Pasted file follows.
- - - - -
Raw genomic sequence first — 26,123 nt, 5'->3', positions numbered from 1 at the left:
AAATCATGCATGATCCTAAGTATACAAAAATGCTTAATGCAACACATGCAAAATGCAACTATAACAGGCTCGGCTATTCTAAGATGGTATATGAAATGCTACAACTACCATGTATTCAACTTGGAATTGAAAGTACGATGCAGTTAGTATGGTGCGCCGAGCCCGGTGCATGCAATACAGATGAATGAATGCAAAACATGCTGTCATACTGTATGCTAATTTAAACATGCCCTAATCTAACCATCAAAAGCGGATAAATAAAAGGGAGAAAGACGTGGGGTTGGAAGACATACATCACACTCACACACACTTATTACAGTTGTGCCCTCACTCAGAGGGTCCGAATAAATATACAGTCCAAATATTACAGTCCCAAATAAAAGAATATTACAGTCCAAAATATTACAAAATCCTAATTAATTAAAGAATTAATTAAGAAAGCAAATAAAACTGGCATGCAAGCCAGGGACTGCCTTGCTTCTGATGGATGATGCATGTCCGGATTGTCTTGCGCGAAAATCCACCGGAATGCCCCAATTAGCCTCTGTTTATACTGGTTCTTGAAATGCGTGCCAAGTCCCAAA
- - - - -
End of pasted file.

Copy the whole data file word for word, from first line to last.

Raw genomic sequence first — 26,123 nt, 5'->3', positions numbered from 1 at the left:
AAATCATGCATGATCCTAAGTATACAAAAATGCTTAATGCAACACATGCAAAATGCAACTATAACAGGCTCGGCTATTCTAAGATGGTATATGAAATGCTACAACTACCATGTATTCAACTTGGAATTGAAAGTACGATGCAGTTAGTATGGTGCGCCGAGCCCGGTGCATGCAATACAGATGAATGAATGCAAAACATGCTGTCATACTGTATGCTAATTTAAACATGCCCTAATCTAACCATCAAAAGCGGATAAATAAAAGGGAGAAAGACGTGGGGTTGGAAGACATACATCACACTCACACACACTTATTACAGTTGTGCCCTCACTCAGAGGGTCCGAATAAATATACAGTCCAAATATTACAGTCCCAAATAAAAGAATATTACAGTCCAAAATATTACAAAATCCTAATTAATTAAAGAATTAATTAAGAAAGCAAATAAAACTGGCATGCAAGCCAGGGACTGCCTTGCTTCTGATGGATGATGCATGTCCGGATTGTCTTGCGCGAAAATCCACCGGAATGCCCCAATTAGCCTCTGTTTATACTGGTTCTTGAAATGCGTGCCAAGTCCCAAA